Visited Ground Zero. Now that is a big hole. I vaguely remember going there seven years ago: it was a Sunday and some lads were playing football on the street, right outside the World Trade Center buildings. Anyway, we didn’t linger there long; someone was trying to sell maps and memorabilia shouting: “This is history! Right here!” He could do with working on his sales pitch, as he scared away almost everyone within a hundred metre radius.

MoMA's central hallMade it to MoMA. (I wanted to go the last time I visited New York, but it was being renovated at the time.) It was heaving, and there was so much to look at that it was all quite overwhelming. There was a particularly good exhibition on Soviet Modernist architecture – the New York Times has very good article about it here – and very nice ice cream in the cafe… err, I really should have been paying more attention, shouldn’t I?

Everyone seemed to SHOUT down their mobile phones at any given opportunity, no matter how inappropriate the location, or the conversation. I couldn’t help but overhear one old gadgie make an appointment with his doctor to check haemorrhoids. You’d think if you were discussing something like this, you wouldn’t put your phone on speaker mode, in the middle of a cafe, at lunch time.

Lower Manhatten from the Staten Island FerryTook the Staten Island Ferry. Did you know that it’s free? Well, it is, and is definitely worth doing, although there’s nothing at all to do on the Staten Island side – 99% of passengers on board our ferry went straight back to Manhattan.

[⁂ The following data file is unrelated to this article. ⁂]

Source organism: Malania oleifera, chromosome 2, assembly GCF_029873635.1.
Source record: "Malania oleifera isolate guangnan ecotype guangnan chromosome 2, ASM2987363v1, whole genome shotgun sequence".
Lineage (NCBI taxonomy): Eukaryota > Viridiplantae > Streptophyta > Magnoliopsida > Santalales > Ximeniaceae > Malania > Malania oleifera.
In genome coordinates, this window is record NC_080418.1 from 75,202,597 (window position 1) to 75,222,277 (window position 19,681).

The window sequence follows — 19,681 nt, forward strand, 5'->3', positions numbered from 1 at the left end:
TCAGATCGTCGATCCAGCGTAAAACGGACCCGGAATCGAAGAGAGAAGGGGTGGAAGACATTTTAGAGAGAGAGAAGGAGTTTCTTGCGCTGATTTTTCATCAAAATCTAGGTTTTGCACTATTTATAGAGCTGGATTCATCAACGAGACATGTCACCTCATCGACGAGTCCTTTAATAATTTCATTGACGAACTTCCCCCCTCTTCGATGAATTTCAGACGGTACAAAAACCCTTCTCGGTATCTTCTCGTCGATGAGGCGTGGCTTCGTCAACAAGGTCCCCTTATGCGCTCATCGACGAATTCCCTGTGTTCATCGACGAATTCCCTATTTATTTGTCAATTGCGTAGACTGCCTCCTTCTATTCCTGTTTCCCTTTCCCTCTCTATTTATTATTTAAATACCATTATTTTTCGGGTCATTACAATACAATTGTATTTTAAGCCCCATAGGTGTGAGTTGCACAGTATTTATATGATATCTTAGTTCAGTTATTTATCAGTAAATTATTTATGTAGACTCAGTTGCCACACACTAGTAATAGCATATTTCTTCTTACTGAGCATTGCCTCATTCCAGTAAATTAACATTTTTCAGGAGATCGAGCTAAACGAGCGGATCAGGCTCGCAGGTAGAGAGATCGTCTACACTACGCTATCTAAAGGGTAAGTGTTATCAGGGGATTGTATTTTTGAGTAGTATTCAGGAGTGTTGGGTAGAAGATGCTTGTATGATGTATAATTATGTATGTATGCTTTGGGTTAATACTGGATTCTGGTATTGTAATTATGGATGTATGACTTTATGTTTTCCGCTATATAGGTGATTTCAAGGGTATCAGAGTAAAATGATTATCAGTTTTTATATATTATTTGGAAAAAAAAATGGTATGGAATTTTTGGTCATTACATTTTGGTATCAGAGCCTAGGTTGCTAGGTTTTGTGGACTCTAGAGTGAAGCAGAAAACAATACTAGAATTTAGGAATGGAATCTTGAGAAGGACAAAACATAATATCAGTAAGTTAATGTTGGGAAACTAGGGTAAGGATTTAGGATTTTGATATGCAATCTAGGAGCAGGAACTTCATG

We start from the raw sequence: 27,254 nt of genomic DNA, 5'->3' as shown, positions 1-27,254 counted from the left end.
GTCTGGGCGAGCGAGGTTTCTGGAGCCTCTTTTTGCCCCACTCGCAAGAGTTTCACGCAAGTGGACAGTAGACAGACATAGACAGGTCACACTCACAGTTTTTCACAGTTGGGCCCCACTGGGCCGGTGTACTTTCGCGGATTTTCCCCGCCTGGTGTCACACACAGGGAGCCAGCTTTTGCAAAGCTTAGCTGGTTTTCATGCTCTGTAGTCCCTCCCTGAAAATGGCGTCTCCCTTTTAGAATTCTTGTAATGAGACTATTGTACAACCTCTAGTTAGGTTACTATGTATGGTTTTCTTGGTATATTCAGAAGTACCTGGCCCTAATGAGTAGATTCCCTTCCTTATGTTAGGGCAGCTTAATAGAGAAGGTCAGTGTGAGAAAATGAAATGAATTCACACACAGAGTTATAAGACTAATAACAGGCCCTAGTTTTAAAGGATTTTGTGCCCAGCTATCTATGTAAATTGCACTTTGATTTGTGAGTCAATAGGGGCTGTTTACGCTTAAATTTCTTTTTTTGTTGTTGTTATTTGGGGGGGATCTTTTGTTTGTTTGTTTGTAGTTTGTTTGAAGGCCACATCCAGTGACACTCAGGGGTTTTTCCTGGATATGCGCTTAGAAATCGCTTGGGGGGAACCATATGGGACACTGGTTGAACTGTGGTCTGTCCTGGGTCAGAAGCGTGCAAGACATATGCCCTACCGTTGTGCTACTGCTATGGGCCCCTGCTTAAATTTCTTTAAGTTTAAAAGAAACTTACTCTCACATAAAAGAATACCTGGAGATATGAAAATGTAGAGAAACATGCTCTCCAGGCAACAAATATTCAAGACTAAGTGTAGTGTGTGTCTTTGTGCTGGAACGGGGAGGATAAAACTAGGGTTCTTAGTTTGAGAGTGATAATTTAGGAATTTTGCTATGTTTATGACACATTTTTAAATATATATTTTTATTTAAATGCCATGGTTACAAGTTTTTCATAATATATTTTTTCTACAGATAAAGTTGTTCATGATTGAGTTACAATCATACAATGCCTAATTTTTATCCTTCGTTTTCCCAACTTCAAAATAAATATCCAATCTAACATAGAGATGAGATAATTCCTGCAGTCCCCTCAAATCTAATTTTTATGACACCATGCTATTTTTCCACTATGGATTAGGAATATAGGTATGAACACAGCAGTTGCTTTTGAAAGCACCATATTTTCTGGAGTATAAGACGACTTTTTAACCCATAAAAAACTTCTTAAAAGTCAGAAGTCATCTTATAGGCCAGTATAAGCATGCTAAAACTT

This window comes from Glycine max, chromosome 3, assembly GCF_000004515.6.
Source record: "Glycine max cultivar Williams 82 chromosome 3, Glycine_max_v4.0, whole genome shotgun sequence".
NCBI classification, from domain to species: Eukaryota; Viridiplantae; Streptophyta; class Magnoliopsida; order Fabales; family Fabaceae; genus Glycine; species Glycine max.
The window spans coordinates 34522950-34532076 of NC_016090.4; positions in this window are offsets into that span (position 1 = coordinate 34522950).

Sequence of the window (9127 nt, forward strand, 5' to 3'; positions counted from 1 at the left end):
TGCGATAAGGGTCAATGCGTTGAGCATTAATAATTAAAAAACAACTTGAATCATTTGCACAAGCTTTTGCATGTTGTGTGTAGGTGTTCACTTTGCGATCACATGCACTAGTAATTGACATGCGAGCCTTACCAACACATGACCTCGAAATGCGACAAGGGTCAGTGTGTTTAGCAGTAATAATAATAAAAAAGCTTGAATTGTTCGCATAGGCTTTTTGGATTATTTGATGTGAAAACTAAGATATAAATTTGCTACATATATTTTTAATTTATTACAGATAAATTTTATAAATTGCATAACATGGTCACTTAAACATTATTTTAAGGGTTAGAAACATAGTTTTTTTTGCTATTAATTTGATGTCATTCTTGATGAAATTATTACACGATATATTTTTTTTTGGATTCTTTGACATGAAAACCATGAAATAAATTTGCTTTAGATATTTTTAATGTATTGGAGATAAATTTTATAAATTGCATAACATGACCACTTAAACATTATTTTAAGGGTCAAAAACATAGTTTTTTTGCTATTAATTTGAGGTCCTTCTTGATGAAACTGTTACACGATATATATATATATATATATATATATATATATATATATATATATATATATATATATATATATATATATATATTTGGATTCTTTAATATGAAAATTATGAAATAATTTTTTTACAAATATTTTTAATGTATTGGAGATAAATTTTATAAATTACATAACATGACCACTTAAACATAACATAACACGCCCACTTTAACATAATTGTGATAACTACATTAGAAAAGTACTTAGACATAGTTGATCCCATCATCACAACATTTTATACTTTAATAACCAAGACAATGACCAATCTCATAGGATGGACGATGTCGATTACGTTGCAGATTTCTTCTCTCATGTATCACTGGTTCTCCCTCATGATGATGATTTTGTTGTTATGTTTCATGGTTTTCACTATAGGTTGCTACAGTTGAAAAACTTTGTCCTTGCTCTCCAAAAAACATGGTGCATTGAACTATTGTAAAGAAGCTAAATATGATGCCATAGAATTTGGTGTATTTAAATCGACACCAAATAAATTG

For the rest of our time, we didn’t do anything overtly touristy – a bit of shopping, which for me was mostly for books (so so so many book shops – you people living in English-speaking countries don’t know how lucky you are!), and for Ayako mostly – you guessed it – clothes and bags. I’ve never understood why women don’t just want, but need so many bags. What’s all that about?

Anyway, we’re back in Japan, where it’s currently 35ºC and the humidity is disgusting. Back at work, which is the same as usual (I’m beginning to wonder if we’ll ever finish the project we started eight months ago), and… well… yeah, that’s about it really.

Hope you’ve all been enjoying your summer, wherever you are! I’ll be back with more stuff soon.

あけましておめでとうございます!

Posted 08 Jan 2007 — by Andy in Tokyo
Category Events, Gaming, Personal, Photography, Technology, Tokyo, Travel, Work